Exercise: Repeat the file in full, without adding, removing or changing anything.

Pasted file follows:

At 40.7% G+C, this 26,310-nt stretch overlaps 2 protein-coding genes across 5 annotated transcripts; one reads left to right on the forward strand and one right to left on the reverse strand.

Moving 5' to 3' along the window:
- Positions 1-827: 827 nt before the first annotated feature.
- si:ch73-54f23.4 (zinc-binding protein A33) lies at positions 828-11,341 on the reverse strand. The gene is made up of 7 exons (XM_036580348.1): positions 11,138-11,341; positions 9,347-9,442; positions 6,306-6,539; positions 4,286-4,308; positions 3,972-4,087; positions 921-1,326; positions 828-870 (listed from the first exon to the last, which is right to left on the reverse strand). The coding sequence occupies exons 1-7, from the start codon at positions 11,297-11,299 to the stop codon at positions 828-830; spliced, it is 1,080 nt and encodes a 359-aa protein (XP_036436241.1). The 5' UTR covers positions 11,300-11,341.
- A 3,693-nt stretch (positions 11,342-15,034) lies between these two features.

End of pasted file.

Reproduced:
At 40.7% G+C, this 26,310-nt stretch overlaps 2 protein-coding genes across 5 annotated transcripts; one reads left to right on the forward strand and one right to left on the reverse strand.

Moving 5' to 3' along the window:
- Positions 1-827: 827 nt before the first annotated feature.
- si:ch73-54f23.4 (zinc-binding protein A33) lies at positions 828-11,341 on the reverse strand. The gene is made up of 7 exons (XM_036580348.1): positions 11,138-11,341; positions 9,347-9,442; positions 6,306-6,539; positions 4,286-4,308; positions 3,972-4,087; positions 921-1,326; positions 828-870 (listed from the first exon to the last, which is right to left on the reverse strand). The coding sequence occupies exons 1-7, from the start codon at positions 11,297-11,299 to the stop codon at positions 828-830; spliced, it is 1,080 nt and encodes a 359-aa protein (XP_036436241.1). The 5' UTR covers positions 11,300-11,341.
- A 3,693-nt stretch (positions 11,342-15,034) lies between these two features.